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Machiavelli describes the different kinds of states, arguing that all states are either republics or principalities. Principalities can be divided into hereditary principalities and new principalities. New principalities are either completely new or new appendages to existing states. By fortune or strength, a prince can acquire a new principality with his own army or with the arms of others.
Chapter II is the first of three chapters focusing on methods to govern and maintain principalities. Machiavelli dismisses any discussion of republics, explaining that he has “discussed them at length on another occasion”—a reference to Book 1 of his Discourses.
Machiavelli notes that it is easier to govern a hereditary state than a new principality for two main reasons. First, those under the rule of such states are familiar with the prince’s family and are therefore accustomed to their rule. The natural prince only has to keep past institutions intact, while adapting these institutions to current events. Second, the natural disposition of subjects in a hereditary state is to love the ruling family, unless the prince commits some horrible act against his people. Even if a strong outsider succeeds in conquering a prince’s hereditary state, any setback the outsider encounters will allow the prince to reconquer the state.
[M]en must be either pampered or annihilated.
Machiavelli explains why maintaining a new principality is more difficult than maintaining a hereditary state. In the first place, people will willingly trade one recently arrived ruler for another, hoping that a new ruler will be better than the present one. This expectation of improvement will induce people to take up arms against any relatively unestablished prince. Although the people may quickly realize that their revolt is ineffective, they will still create great disorder. Furthermore, when a prince takes over another prince’s domain, he finds himself in a tricky situation with regard to the people who put him in power. He cannot maintain the support of these people because he cannot fulfill all of their expectations that their situation will improve. But he also cannot deal too harshly with them because he is in their debt. Immediately after taking power, the prince is in danger of losing his newly gained principality.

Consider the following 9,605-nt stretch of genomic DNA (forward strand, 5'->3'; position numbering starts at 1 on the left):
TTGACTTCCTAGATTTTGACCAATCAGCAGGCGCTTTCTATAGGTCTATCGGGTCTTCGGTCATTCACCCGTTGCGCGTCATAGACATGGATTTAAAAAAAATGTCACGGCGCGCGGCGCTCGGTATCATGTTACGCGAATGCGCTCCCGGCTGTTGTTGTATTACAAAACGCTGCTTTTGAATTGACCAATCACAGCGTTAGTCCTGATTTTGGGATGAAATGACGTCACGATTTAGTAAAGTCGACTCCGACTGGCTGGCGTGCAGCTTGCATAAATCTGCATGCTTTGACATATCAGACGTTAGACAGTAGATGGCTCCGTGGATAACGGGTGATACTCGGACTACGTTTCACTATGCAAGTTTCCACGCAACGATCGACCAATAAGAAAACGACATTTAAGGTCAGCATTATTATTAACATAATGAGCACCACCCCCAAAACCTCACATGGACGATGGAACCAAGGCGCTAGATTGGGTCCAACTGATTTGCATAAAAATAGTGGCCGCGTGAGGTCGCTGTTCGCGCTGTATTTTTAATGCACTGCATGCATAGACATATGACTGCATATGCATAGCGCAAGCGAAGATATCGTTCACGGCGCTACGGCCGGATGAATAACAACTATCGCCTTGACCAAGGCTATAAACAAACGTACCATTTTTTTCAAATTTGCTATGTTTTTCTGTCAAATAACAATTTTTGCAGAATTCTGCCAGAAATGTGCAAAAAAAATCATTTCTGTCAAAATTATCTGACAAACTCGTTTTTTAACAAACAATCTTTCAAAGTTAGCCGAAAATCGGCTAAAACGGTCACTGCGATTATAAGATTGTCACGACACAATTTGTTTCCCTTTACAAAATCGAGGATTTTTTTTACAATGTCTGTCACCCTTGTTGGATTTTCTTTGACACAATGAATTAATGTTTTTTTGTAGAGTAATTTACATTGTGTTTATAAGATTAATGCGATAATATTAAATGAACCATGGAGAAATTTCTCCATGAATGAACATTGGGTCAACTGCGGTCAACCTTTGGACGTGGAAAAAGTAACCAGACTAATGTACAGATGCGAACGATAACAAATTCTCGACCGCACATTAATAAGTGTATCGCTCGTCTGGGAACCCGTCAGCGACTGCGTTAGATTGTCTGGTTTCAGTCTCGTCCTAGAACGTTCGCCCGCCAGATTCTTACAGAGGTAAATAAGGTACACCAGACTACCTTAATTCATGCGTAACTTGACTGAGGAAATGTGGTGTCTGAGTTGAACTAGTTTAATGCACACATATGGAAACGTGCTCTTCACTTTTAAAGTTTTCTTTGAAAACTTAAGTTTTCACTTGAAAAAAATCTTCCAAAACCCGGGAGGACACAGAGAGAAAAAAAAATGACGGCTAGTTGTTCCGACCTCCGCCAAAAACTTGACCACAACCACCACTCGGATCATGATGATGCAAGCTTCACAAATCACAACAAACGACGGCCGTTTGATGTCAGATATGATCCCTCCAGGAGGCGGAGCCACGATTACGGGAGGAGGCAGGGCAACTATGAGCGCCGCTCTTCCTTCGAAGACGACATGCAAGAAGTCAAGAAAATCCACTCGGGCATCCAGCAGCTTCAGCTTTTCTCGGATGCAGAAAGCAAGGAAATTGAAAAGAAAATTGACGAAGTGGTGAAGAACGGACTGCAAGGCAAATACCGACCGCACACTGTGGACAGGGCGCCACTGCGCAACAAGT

When a prince successfully suppresses a revolt, however, the ruler can easily prevent further revolt by harshly punishing the rebels and decimating his opposition. The ruler can deal more harshly with his subjects in response to the revolt than he would be able to normally.
It is much easier to maintain control over a new principality if the people share the same language and customs as the prince’s own country. If this is the case, the prince has to do only two things: destroy the family of the former prince, and maintain the principality’s laws and taxes. People will live quietly and peacefully so long as their old ways of life are undisturbed.
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